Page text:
I have recently seen an increase in complaints by tenants alleging that the letting agent was aware of their landlord client’s intention to sell the property but had neglected to make them aware of these intentions. Obviously, many tenants would not wish to rent a property if they knew that they may be faced with uncertainty as to a new owner’s plans.
Many tenants would choose not to rent a home if it was up for sale.’
If faced with such a situation, an agent will appreciate that they need to ensure that they comply with the Consumer Protection from Unfair Trading Regulations 2008, which places an obligation on them to disclose any material information to a consumer. If a landlord client tells an agent that they will be placing the property on the rental market but are also intending to sell, it would be sensible to advise them that a potential tenant must be told of the situation to allow the tenant to make an informed choice as to whether to proceed with a tenancy. Furthermore, the TPO Code of Practice obliges agents to ensure that, while their duty and obligations are to their client landlord, applicants and tenants are regarded as consumers and customers and are treated appropriately, which I consider encompasses an obligation to be treated fairly and in accordance with best practice, with the disclosure of all relevant information.
It’s a muddle of poor advice and sloppy drafting…’
I accept it may be the case that an agent has not been advised of their landlord client’s plans. In a recent case, the tenants complained that despite being informed that the property was to be sold by the landlord, the agent withheld this essential information from them prior to the tenancy proceeding, particularly when the tenants advised that they would be interested in extending the tenancy agreement after the first term. However, on examining the documentation submitted, I was not persuaded that the agent was aware of the landlord’s plans to sell the property and hence they could not disclose what they did not know to the tenants. Although I understood that the tenants were disappointed and upset when the landlord decided to end the tenancy by exercising a break clause to allow the property to be sold, I did not support the complaint and hence made no award for costs incurred by the tenants in having to find alternative accommodation, as they had requested.
However, I will support a complaint and make an award of compensation, if it is apparent that at some point in the tenancy the agent was informed by their landlord client that the property was on the market to be sold or when the agent facilitates, for example, a for sale board being erected or viewings conducted, without first advising the tenants of the situation. Such a situation is clearly worrying for the tenant and will cause aggravation that can be avoided by prompt communication.
In one case referred to me, the landlord was committed to trying to sell and required the option to end the tenancy after three months, for which a reduced rent would apply to compensate the tenants. However, the landlord was wrongly told by the agent that he could not grant an assured shorthold tenancy for less than six months (this rule ceased to apply in 1996, the agent’s legal knowledge was 15 years out of date). This lack of knowledge on the part of the agent culminated in a muddle with the tenants being given inconsistent information and left feeling deceived, the landlord complaining that his wishes were not followed and the agent trying to cover their tracks by wrongly explaining the tenancy terms to the tenants. The prospect of an end to the tenancy after three months was not mentioned until the last minute. The tenants were left with the impression they would have to leave after three months and yet strangely, and I suspect in error on the agent’s part, not only were they given a six month term but also they, as opposed to the landlord to whom this was important, were given the right in the tenancy agreement to end it after three months. However one looked at the events, what came across was a muddle of poor advice, lack of attention to instructions, sloppy drafting of the tenancy agreement and a policy of stringing the tenants along with an economical and belated explanation of the landlord’s intentions. I supported this complaint, together with others relating to the service given by the agents during the course of the tenancy, and made an award of £325.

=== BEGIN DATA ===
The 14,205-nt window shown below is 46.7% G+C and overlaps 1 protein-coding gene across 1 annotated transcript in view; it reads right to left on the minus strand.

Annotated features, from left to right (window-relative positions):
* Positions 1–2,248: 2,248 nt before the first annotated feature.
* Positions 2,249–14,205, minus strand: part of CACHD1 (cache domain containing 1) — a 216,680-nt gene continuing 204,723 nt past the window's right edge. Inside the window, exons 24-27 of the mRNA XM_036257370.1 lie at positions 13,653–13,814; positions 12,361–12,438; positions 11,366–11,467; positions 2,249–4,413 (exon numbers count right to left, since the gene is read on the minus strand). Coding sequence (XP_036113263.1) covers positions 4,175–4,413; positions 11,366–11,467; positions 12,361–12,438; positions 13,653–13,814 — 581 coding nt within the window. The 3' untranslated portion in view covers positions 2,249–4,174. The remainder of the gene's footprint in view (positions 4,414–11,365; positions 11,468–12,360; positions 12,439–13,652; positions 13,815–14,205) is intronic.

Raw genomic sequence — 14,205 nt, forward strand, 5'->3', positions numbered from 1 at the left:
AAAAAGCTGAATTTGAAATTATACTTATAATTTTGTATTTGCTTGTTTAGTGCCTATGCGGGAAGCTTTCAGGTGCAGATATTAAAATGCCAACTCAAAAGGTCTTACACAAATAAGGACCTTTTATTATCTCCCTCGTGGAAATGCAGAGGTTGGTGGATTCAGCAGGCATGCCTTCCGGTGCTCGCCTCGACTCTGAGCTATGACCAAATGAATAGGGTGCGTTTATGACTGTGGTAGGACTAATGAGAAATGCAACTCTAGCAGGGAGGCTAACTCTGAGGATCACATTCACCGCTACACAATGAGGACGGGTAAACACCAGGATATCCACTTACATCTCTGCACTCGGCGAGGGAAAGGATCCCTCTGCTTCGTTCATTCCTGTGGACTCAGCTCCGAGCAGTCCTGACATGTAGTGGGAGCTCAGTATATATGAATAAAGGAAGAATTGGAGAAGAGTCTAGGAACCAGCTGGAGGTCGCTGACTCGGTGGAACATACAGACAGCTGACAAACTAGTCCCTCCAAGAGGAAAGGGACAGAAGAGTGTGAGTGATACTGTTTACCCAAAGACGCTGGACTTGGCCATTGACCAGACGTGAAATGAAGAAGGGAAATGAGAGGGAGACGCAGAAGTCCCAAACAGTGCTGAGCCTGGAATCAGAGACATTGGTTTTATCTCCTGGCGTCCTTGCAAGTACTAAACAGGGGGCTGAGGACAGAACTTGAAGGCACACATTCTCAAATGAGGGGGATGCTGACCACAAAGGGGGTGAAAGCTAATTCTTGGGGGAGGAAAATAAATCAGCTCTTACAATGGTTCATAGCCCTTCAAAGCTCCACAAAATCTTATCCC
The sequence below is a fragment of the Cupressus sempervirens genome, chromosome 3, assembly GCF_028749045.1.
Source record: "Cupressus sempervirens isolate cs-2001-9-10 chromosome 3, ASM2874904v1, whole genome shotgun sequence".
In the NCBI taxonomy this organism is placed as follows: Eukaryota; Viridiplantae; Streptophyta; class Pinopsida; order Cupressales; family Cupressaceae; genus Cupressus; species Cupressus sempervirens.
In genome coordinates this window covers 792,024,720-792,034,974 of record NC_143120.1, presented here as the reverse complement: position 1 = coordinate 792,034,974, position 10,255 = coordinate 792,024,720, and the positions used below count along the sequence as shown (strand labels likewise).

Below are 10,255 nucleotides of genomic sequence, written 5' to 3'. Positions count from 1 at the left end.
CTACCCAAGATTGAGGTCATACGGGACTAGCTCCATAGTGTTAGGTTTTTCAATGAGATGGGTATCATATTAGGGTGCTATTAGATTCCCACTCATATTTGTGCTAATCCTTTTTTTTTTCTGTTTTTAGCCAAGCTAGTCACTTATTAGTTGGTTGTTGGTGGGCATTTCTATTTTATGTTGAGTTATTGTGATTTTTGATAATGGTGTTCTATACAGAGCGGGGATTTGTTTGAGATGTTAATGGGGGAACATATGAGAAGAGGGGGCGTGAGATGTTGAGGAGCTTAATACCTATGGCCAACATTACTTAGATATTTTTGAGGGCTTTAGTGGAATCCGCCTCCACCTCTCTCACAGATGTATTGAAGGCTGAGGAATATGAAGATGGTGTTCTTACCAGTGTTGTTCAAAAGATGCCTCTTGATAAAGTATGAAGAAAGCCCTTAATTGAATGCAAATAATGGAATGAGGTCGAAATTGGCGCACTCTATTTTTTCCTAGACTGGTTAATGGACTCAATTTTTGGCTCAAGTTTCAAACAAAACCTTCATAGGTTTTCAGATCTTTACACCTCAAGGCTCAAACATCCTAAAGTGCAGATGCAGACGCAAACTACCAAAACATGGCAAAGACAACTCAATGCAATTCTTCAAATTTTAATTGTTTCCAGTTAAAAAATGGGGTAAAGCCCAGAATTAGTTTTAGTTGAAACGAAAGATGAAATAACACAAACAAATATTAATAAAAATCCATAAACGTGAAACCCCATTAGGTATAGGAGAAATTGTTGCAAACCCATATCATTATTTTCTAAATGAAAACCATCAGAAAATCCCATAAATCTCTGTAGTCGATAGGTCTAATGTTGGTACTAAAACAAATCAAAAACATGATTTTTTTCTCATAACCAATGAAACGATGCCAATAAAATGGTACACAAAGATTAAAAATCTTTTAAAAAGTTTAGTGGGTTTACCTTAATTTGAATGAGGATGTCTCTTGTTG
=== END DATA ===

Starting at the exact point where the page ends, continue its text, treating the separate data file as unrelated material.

Finally, a number of complaints have been brought about as a result of a mortgage company repossessing a property from tenants and specifically that the agent should have checked that the landlord had the consent of their mortgagee prior to the let and there were no mortgage arrears that could jeopardise the tenancy. The TPO Code of Practice contains a requirement that a landlord client is advised of the need to obtain any necessary consents, for example from the mortgage lender, but I consider that advising a landlord of their obligations suffices. There is no further requirement to seek written confirmation that such consent has been forthcoming. It is the landlord who will enter into the tenancy agreement with the tenant and, ultimately, their responsibility to ensure that they are in a position to do so. It would be extremely upsetting for a tenant to receive a letter, often addressed merely to the occupier, advising that court proceedings are under way to seek possession and they have a very short time to vacate the property. I recognise that it is the actions of the landlord rather than the agent that has brought about such a situation, although ‘nudging’ the landlord in regard to his mortgage circumstances is important.
As is often the case, and my continuing message, prompt and accurate communication and the provision of a service consistent with the TPO Code of Practice can avoid many complaints being referred to my Office.